MAHE’S Manipal Centre for Virus Research (MCVR) at the Forefront to Contain the NIPAH Virus

Bangalore, 25 May, 2018: Kozhikode in Kerala went on high alert followed by Tamil Nadu and parts of Karnataka after a deadly virus called 'Nipah' (NiV) claimed eleven lives in Kerala. The fast-spreading virus Nipah has a mortality rate of 40-70 per cent.

What is the Nipah Virus?

Nipah virus infection is newly emerging and is an example ofa zoonotic disease, where animal diseases can be transmitted to people.According to the WHO, the natural host of the virus is fruit bats of the Pteropodidae Family, Pteropus genus (fruit-eatingspecies) and the virus is transmitted through direct contact with infectedbats, pigs, or from other NiV-infected people. 

It was first identified in Kampung Sungai Nipah, Malaysia in1998 which involved pigs asthe intermediate hosts during that outbreak. In India, the first outbreak wasreported in 2001 in Siliguri,West Bengal followed by a second incident in 2007 emerging in theNadia district of West Bengal. It was revealed by scientists that human oftencontracted the disease by drinking raw date palm sap tapped directly fromtrees, a sweet treat that fruit bats also enjoy. 

WHO reports that between 1998-2008, the virus has claimed over 300 livesacross Malaysia, Singapore, Bangladesh and India.  

MAHE and Manipal Centre for Virus Research at theForefront to fight the Virus 

The Manipal Centre for Virus Research (MCVR) lab was thefirst to identify the Nipah Virus in Kozhikode and the team is striving to workin Nipah-hit areas while communicatingand coordinating with the medical community and the State Government. Prone tobe a bio-threat, the early detection of the virus demonstrates the country’scapabilities for containing an epidemic. Championing this cause is Dr. GArunkumar who heads the MCVR and was instrumental in diagnosing the secondpatient with the Nipah virus fairly early. He believes the virus is highly infectiousand the ones at the greatest risk are the staffs treating the patient in theICU. He lists down basic steps to prevent the virus from spreading: 

Do’s

-      Always check the fruitsyou are eating and clean them thoroughly before eating

-      Wash your handsregularly with soap and water

-      At hospitals,healthcare workers have need to take barrier precautions such as face mask,face shield, gloves and full personal protective equipment (PPE)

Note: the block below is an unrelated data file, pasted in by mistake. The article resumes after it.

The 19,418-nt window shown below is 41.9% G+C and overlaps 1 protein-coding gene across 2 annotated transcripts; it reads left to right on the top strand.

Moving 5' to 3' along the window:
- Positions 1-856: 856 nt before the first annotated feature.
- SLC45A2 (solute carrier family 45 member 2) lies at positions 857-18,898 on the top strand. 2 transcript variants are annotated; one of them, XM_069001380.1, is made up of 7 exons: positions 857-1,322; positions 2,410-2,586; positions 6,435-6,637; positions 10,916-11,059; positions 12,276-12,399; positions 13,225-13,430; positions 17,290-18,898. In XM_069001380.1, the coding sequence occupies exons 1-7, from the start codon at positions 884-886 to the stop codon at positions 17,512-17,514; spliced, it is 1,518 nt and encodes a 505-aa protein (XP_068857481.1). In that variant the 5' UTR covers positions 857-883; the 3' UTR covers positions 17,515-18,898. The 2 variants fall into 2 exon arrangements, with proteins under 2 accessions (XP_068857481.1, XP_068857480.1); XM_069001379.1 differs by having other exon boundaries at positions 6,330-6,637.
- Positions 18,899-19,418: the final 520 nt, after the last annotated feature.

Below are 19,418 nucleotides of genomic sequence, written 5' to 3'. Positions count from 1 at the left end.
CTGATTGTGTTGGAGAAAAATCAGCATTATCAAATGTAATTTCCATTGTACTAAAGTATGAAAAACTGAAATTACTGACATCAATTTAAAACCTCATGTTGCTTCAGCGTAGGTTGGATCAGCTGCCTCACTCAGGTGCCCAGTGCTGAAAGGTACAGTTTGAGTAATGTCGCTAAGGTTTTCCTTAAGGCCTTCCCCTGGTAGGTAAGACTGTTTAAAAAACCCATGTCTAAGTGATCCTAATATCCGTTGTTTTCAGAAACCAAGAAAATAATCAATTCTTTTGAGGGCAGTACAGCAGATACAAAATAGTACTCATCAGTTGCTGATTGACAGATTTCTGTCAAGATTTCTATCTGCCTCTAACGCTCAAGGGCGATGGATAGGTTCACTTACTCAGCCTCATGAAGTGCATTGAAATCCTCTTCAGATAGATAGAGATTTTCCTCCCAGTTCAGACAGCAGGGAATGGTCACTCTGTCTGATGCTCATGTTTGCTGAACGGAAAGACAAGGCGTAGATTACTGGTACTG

-      Since the disease istransmitted through droplets infection and through body fluid contact,caregivers and hospital staff need to maintain distance from an infectedperson.

-      Domestic animals canalso be the carriers of NiV as they can consume partially eaten fruits droppedby fruit bats. Try to keep pets and domestic animals indoors and feed themyourself. 

Don’ts

-      Don’t eat half eatenfruits from trees.

-      Don’t visit placeswhere bats are known to colonise

-      Don’t come in contactwith bat droppings. If it were to happen, immediately wash your hands with soapand water thoroughly

-      Don’t climb trees wherebats ay have left their secretions 

Diagnostic Tests and Prevention

The NiV is a risk group four pathogen and requires alaboratory with bio safety level 3 or level 4 to be able to handle testing.Currently along with the National Institute of Virology Pune, only ManipalCentre for Virus Research, Manipal Academy of High Education are equipped tocarry out testing such as Real Time PCR (Polymerase Chain Reaction) samples ofthroat swab in transport medium such as blood sample, urine sample andcerebrospinal fluid. 

The MCVR Lab is supported by the Indian Council of MedicalResearch, Department of Health Research, Ministry of Family Welfare. It is aGrade 1 virus research and diagnostic laboratory of ICMR, Government of India.

By Dr. G Arunkumar, Professor and Head of the Department,Manipal Centre for Virus Research 


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